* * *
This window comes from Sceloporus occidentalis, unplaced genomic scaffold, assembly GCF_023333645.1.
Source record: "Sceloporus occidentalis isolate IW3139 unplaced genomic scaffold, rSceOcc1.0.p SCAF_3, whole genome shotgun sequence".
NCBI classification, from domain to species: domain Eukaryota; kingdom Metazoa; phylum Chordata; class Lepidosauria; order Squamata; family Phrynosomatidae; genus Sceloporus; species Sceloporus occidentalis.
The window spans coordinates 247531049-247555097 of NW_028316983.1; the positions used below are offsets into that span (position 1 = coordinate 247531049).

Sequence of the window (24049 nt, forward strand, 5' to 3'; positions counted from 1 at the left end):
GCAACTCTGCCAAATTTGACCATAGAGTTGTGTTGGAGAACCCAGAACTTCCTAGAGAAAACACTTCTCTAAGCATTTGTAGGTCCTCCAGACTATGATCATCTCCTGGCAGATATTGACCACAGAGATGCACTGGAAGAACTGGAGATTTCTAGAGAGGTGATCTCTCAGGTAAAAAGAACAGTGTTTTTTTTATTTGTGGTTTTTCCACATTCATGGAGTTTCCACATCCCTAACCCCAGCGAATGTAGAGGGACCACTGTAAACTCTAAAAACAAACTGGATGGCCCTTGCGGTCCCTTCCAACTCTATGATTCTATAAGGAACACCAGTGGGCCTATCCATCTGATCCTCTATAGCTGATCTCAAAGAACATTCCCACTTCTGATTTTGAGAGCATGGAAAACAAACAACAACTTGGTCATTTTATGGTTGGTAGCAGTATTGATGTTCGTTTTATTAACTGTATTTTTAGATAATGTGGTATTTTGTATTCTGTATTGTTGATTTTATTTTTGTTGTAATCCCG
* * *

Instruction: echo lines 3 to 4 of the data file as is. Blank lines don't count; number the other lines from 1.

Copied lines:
NCBI classification, from domain to species: domain Eukaryota; kingdom Metazoa; phylum Chordata; class Lepidosauria; order Squamata; family Phrynosomatidae; genus Sceloporus; species Sceloporus occidentalis.
The window spans coordinates 247531049-247555097 of NW_028316983.1; the positions used below are offsets into that span (position 1 = coordinate 247531049).